Then, he was actively involved in the development of the atomic bomb, as an associate director of the Manhattan Project.

Mob italian
Photo by alexkoral at Shutterstock

Lucky Luciano

When it comes to Italian-speaking racketeers in America, the list would include a couple of famous names. However, probably one of the most prominent is Lucky Luciano. In fact, he is the one who had the biggest influence on the template for modern organized crime in America.

Salvatore Lucania was born in Sicily in 1897. Even so, he became of age in New York City’s Lower East Side, which is by the time he started working for crime bosses Joe Masseria and Arnold Rothstein.

Luciano managed to bring together the New York City, Chicago, and Buffalo syndicates under a big umbrella known as “The Commission”, which was meant to bring peace and wealth between mafia families.

Mario Puzo

If Luciano was one of the “founding fathers” of organized crime, well, Mario Puzo is the one who made the public fall in love with him. As he grew up in a gritty Manhattan neighborhood, he had to witness a lot of street violence, even if he never had any kind of personal experience with gang activity.

Even so, it was enough for him to create the story of the Corleone family, which was a New York Times best-seller for 67 weeks in a row. Then, he met Francis Ford Coppola…and the rest is history!

Geraldine Ferraro

Geraldine was a schoolteacher from Queens who rapidly turned criminal prosecutor and congresswoman. She entered the political scene in 1984, after joining the Democratic Presidential Walter Mondale, hoping to become the first woman and Italian American that would earn the bice-president nomination.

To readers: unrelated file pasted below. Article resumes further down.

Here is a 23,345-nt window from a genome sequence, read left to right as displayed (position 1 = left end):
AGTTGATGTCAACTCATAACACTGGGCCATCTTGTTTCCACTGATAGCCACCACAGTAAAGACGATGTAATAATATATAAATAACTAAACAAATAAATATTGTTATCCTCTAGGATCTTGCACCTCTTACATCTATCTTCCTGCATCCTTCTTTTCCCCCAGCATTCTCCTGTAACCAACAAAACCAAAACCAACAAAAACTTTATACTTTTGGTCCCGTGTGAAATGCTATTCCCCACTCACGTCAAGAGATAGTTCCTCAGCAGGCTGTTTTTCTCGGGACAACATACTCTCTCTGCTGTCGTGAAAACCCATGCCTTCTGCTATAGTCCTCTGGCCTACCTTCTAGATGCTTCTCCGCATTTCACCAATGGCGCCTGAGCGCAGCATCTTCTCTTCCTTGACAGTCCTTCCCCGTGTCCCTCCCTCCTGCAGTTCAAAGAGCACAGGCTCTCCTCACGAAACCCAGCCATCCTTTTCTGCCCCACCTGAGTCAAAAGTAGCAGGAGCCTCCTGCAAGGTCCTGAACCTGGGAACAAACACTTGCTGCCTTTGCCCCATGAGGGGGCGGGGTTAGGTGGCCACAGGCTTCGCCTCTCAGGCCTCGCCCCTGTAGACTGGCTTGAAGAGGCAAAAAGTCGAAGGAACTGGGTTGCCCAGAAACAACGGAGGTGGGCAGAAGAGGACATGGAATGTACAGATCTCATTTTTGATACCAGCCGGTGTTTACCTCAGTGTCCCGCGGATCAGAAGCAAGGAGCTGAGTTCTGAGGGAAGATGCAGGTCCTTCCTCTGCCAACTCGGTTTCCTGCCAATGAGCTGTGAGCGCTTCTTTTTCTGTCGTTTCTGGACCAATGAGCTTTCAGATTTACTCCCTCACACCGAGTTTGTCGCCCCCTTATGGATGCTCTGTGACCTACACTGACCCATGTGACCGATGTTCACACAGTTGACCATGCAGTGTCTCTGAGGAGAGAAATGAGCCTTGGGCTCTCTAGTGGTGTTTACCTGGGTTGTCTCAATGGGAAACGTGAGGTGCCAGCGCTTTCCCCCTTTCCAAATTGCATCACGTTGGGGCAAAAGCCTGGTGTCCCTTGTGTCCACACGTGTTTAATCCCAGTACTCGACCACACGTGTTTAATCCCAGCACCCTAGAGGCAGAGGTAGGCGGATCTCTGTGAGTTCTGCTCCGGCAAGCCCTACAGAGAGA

Unfortunately, her time as a political force was short-lived. Mondale lost to Ronald Reagan, and Ferraro’s following attempts to run for the Senate completely fizzled. However, the difficulty of her failed attempt to run would become even more obvious, as it would take another quarter of a century before a woman would earn an important party vice-presidential nod.

Photo by mark reinstein from Shutterstock

Anthony Fauci

In 1981, long before he would become known as an essential media presence during Covid-19, Dr. Anthony Fauci discovered an odd but new sickness that spread within the g*y community. He dived directly into the research of HIV/AIDS, trying to find a cure through experimental dr*gs.

After a while, effective but expensive therapies had been developed, and Fauci initiated President Bush’s Emergency Plan for AIDS Relief, in order to bring those treatments to developing countries. As there’s still no cure, Dr. Fauci’s effort changed the way we perceive AIDS, as it is no longer a disease that comes with a death sentence.

Antonin Scalia

He was the first Italian American to be named to the United States Supreme Court. Scalia is probably one of the biggest supporters of the Conservative movement that was initiated during Reagan’s administration.

He forever changed history, from the time he vote to end the 2000 presidential recount that made George W. Bush President, to his steady determination regarding an individual’s right to bear arms.

He was also seen as a champion of originalism, as his feisty arguments brought laughter as much as angered his fellow colleagues. Even if he passed away, he keeps moving the cultural needle, as Senate Majority Leader Mitch McConnell famously turned down the request to fill his seat until Donald Trump’s election.

Did you find this article interesting? If so, then you’ll probably want to read: The 70s: 6 Things Everybody Got Wrong About This Decade